from The American Heritage® Dictionary of the English Language, 4th Edition
- n. A patchy brown or dark brown skin discoloration that usually occurs on a woman's face and may result from hormonal changes, as in pregnancy.
from Wiktionary, Creative Commons Attribution/Share-Alike License
- n. melasma; a cutaneous condition with yellow or yellowish-brown pigmented spots
from the GNU version of the Collaborative International Dictionary of English
- n. A cutaneous affection characterized by yellow or yellowish brown pigmented spots.
from The Century Dictionary and Cyclopedia
- n. Literally, greenness; in pathology, a name for a cutaneous affection characterized by patches of a yellow or yellowish-brown color, the pityriasis versicolor, occurring most frequently on the neck, breast, abdomen, and groin. The name is also applied less definitely to a number of brownish discolorations.
from WordNet 3.0 Copyright 2006 by Princeton University. All rights reserved.
- n. a tan discoloration of a woman's face that is associated with pregnancy or with the use of oral contraceptives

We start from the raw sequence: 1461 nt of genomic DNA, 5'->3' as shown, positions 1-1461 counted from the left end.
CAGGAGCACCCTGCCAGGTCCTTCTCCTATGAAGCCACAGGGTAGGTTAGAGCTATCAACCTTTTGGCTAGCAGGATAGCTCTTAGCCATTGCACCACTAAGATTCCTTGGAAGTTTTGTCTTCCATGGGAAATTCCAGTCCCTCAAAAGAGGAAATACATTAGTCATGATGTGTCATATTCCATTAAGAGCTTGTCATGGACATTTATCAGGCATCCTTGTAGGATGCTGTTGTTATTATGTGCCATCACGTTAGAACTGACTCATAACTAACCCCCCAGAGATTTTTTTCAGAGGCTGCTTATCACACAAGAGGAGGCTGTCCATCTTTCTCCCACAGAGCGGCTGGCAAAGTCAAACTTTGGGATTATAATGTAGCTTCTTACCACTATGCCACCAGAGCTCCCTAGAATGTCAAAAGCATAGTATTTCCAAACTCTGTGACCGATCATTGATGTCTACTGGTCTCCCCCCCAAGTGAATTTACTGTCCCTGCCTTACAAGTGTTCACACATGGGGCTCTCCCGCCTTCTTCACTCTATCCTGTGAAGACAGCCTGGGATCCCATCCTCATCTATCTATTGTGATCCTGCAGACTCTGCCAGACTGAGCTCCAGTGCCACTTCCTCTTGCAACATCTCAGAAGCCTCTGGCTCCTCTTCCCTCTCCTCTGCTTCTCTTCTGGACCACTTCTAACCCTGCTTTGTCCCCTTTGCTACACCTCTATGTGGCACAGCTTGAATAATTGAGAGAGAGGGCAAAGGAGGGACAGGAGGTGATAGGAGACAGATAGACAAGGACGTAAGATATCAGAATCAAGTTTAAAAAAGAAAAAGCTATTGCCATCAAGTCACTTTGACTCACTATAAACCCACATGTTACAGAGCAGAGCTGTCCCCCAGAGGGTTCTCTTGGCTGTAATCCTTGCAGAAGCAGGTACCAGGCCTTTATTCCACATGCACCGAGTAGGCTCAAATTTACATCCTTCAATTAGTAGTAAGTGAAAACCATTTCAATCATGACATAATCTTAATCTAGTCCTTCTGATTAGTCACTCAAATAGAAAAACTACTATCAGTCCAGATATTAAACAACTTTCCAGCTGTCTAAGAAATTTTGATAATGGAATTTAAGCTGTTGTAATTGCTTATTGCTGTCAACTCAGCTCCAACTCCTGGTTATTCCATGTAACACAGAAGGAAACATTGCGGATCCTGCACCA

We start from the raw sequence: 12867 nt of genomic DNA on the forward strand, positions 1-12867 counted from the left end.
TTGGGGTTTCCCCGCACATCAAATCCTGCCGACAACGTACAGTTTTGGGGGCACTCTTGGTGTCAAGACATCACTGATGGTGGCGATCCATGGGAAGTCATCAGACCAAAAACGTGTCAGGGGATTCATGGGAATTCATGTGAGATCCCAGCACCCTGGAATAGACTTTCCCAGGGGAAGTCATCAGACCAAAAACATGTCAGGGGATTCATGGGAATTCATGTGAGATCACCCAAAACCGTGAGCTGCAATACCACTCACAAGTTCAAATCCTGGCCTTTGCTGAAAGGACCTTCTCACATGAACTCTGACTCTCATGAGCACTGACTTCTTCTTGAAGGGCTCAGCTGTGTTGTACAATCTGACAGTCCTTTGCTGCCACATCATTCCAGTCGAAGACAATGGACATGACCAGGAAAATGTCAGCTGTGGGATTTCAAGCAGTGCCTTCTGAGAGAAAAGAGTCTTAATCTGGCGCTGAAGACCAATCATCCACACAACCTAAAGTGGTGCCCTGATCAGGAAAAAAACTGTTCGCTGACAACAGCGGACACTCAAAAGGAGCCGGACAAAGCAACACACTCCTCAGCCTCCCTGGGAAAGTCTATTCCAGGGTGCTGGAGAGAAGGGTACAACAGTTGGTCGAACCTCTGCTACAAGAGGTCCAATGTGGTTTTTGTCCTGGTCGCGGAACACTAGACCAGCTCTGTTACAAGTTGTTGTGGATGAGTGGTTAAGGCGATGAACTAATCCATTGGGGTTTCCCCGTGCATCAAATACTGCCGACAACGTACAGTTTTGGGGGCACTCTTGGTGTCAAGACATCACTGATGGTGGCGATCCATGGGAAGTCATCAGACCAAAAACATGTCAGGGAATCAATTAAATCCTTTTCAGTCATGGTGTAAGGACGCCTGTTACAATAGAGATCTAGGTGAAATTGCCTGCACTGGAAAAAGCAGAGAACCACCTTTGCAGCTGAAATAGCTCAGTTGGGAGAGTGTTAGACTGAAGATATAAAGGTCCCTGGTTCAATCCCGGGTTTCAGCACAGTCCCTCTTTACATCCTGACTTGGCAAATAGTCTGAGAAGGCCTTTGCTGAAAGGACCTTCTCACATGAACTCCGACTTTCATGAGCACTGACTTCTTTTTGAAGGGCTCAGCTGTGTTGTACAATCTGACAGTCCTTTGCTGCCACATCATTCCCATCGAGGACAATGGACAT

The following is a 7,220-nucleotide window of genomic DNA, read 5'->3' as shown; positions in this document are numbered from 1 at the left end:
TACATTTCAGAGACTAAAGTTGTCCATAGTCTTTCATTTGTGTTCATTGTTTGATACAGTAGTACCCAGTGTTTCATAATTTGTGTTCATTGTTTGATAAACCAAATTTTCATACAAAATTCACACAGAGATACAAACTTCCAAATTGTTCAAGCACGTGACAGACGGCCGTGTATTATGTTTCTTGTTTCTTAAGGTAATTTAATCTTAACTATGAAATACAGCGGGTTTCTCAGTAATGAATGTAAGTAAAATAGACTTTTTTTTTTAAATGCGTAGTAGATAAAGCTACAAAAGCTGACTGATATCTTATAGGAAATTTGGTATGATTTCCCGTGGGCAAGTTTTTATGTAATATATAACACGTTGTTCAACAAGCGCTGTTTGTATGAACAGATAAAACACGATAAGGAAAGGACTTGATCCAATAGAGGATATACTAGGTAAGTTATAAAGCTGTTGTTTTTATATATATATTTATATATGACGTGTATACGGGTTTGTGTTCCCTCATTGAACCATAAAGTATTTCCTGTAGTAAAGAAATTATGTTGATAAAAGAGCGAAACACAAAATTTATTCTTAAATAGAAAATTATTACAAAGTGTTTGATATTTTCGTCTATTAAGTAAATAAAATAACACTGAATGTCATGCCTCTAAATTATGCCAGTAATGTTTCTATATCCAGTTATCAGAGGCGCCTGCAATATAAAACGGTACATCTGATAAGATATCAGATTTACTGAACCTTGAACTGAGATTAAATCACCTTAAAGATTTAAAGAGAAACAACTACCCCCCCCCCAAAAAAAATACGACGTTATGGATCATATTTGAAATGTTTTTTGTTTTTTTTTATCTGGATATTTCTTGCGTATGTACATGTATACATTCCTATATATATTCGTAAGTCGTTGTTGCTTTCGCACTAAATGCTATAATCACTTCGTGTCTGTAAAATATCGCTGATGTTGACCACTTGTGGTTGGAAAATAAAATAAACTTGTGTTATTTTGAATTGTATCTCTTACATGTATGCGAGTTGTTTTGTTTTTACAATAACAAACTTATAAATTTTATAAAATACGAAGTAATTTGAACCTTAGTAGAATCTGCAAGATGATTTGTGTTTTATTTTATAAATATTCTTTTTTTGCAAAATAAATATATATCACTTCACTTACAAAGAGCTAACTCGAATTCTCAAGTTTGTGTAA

This “mask of pregnancy” called chloasma usually disappears within a few weeks after your baby’s birth.
Skin changes: linea nigra, mask of pregnancy chloasma
• Skin changes: linea nigra, mask of pregnancy chloasma
These patches are known popularly as liver spots or in medical language as _chloasma_.
#Into what two general classes may the various examples of chloasma be grouped?
#What cases of chloasma are included in the symptomatic group?
Lentigo consists simply of a circumscribed deposit of pigment granules -- merely a localized increase of the normal pigment, differing from chloasma (_q.v. _) only in the size and shape of the pigmentation.
When upon exposed parts, stimulation of the patches, with the view of producing hyperæmia and consequent pigment deposit; conjoined with suitable applications to the surrounding pigmented skin, with a view to lessen the coloration (see _treatment of chloasma_), will be of aid in rendering the disease less conspicuous.
#What cases of chloasma are included in the idiopathic group?
It is not to be confounded with vitiligo, chloasma, or the macular syphiloderm.